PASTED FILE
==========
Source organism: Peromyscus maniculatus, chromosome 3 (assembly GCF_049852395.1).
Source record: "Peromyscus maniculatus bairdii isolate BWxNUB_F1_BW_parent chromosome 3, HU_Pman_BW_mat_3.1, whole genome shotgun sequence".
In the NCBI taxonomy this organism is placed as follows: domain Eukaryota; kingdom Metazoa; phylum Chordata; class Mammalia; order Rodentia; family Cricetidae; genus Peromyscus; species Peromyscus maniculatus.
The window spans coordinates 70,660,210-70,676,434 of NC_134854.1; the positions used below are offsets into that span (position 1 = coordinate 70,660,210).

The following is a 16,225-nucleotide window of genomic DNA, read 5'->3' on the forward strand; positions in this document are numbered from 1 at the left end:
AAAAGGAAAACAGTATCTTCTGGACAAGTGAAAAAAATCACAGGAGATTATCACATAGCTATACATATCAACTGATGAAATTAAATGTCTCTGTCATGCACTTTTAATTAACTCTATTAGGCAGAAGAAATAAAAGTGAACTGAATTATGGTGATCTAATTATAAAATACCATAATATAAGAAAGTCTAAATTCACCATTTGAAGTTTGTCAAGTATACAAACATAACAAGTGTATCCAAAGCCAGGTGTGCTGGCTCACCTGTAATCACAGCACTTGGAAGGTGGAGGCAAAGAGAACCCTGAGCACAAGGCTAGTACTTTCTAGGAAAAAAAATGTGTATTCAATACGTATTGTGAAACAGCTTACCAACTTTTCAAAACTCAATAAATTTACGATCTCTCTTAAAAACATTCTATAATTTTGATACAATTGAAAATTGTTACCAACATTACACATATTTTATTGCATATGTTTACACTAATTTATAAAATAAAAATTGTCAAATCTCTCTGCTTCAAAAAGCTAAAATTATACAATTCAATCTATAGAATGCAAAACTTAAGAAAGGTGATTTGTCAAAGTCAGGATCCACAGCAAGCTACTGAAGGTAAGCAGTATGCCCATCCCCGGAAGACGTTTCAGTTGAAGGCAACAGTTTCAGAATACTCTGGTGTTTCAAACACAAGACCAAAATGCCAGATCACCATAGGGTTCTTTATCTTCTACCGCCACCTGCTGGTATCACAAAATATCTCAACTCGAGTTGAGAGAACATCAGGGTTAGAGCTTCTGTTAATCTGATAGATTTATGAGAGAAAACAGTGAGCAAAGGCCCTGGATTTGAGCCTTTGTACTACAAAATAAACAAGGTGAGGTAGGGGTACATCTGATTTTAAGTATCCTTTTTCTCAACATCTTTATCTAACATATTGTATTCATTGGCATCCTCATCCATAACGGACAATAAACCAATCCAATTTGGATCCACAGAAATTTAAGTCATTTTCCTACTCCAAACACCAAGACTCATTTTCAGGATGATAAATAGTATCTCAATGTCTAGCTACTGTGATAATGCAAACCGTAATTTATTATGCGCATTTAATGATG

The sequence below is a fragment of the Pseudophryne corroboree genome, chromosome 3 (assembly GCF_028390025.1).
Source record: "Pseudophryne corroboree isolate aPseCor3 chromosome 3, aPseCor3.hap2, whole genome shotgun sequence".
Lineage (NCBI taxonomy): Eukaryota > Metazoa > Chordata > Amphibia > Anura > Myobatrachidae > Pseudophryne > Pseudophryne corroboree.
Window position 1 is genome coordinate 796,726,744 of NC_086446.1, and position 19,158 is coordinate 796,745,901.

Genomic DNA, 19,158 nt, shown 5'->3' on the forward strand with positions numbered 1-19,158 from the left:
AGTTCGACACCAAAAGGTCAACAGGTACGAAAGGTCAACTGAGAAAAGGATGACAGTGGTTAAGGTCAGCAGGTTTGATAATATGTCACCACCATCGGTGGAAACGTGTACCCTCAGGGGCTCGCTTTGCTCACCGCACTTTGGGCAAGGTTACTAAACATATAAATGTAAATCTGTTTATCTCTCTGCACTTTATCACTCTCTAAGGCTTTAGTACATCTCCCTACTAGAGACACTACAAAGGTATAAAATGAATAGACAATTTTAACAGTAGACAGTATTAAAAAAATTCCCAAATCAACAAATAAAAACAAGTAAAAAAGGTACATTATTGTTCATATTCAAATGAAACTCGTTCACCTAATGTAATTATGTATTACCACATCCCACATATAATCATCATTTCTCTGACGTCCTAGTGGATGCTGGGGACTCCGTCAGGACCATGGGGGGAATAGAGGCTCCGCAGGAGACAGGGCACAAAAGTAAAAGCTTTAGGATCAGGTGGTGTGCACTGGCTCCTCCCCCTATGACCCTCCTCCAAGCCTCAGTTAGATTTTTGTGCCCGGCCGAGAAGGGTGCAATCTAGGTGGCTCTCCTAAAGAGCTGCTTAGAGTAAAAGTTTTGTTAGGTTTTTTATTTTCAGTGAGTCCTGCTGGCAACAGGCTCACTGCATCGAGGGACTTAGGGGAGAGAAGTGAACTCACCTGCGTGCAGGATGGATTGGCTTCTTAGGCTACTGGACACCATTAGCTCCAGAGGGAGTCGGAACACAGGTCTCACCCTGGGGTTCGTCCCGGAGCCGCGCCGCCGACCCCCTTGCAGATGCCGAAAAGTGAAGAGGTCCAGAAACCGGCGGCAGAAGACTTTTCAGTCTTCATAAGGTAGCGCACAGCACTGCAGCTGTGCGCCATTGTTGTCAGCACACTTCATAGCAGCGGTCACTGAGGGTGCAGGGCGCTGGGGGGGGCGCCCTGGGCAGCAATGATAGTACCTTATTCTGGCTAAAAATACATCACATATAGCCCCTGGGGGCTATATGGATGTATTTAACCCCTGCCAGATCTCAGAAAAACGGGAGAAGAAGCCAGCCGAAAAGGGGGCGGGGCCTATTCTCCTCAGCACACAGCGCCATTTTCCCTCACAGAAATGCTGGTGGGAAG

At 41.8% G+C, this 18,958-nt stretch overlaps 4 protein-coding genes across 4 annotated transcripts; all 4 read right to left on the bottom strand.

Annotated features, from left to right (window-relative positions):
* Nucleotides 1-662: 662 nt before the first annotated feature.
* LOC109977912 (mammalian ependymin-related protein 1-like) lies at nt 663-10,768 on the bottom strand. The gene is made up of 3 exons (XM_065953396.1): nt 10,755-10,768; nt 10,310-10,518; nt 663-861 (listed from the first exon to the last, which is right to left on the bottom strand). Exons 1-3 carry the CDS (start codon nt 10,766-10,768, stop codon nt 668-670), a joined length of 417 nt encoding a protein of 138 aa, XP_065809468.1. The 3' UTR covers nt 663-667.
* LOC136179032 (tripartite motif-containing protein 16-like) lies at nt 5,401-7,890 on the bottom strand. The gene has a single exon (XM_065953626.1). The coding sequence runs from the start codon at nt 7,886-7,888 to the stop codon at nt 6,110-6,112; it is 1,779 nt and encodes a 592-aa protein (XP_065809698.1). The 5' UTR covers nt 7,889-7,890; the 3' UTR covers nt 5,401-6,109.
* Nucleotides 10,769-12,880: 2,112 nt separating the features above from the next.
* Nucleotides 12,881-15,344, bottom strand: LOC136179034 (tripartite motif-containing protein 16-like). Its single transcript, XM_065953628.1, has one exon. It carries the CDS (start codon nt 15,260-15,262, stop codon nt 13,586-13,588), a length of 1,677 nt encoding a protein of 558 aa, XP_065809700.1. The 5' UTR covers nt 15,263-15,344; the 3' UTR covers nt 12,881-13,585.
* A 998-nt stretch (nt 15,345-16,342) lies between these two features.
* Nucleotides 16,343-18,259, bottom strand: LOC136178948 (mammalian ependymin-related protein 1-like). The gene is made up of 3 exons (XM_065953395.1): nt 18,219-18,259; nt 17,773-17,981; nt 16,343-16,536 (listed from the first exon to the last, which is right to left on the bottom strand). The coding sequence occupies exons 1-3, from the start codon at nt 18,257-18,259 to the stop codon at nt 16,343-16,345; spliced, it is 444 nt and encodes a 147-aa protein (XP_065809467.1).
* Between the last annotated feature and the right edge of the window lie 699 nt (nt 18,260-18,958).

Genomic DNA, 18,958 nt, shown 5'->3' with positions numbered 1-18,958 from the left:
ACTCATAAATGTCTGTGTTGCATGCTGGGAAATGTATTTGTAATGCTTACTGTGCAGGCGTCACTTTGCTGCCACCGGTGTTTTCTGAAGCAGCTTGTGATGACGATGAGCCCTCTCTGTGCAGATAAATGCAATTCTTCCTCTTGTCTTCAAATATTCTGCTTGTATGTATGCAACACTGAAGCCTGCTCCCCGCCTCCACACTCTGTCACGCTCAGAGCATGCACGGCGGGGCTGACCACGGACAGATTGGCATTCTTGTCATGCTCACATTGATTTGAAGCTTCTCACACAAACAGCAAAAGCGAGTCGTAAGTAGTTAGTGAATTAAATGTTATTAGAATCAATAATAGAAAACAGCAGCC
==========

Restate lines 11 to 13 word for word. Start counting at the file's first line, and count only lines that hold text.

Genomic DNA, 19,158 nt, shown 5'->3' on the forward strand with positions numbered 1-19,158 from the left:
AGTTCGACACCAAAAGGTCAACAGGTACGAAAGGTCAACTGAGAAAAGGATGACAGTGGTTAAGGTCAGCAGGTTTGATAATATGTCACCACCATCGGTGGAAACGTGTACCCTCAGGGGCTCGCTTTGCTCACCGCACTTTGGGCAAGGTTACTAAACATATAAATGTAAATCTGTTTATCTCTCTGCACTTTATCACTCTCTAAGGCTTTAGTACATCTCCCTACTAGAGACACTACAAAGGTATAAAATGAATAGACAATTTTAACAGTAGACAGTATTAAAAAAATTCCCAAATCAACAAATAAAAACAAGTAAAAAAGGTACATTATTGTTCATATTCAAATGAAACTCGTTCACCTAATGTAATTATGTATTACCACATCCCACATATAATCATCATTTCTCTGACGTCCTAGTGGATGCTGGGGACTCCGTCAGGACCATGGGGGGAATAGAGGCTCCGCAGGAGACAGGGCACAAAAGTAAAAGCTTTAGGATCAGGTGGTGTGCACTGGCTCCTCCCCCTATGACCCTCCTCCAAGCCTCAGTTAGATTTTTGTGCCCGGCCGAGAAGGGTGCAATCTAGGTGGCTCTCCTAAAGAGCTGCTTAGAGTAAAAGTTTTGTTAGGTTTTTTATTTTCAGTGAGTCCTGCTGGCAACAGGCTCACTGCATCGAGGGACTTAGGGGAGAGAAGTGAACTCACCTGCGTGCAGGATGGATTGGCTTCTTAGGCTACTGGACACCATTAGCTCCAGAGGGAGTCGGAACACAGGTCTCACCCTGGGGTTCGTCCCGGAGCCGCGCCGCCGACCCCCTTGCAGATGCCGAAAAGTGAAGAGGTCCAGAAACCGGCGGCAGAAGACTTTTCAGTCTTCATAAGGTAGCGCACAGCACTGCAGCTGTGCGCCATTGTTGTCAGCACACTTCATAGCAGCGGTCACTGAGGGTGCAGGGCGCTGGGGGGGGCGCCCTGGGCAGCAATGATAGTACCTTATTCTGGCTAAAAATACATCACATATAGCCCCTGGGGGCTATATGGATGTATTTAACCCCTGCCAGATCTCAGAAAAACGGGAGAAGAAGCCAGCCGAAAAGGGGGCGGGGCCTATTCTCCTCAGCACACAGCGCCATTTTCCCTCACAGAAATGCTGGTGGGAAG

At 41.8% G+C, this 18,958-nt stretch overlaps 4 protein-coding genes across 4 annotated transcripts; all 4 read right to left on the bottom strand.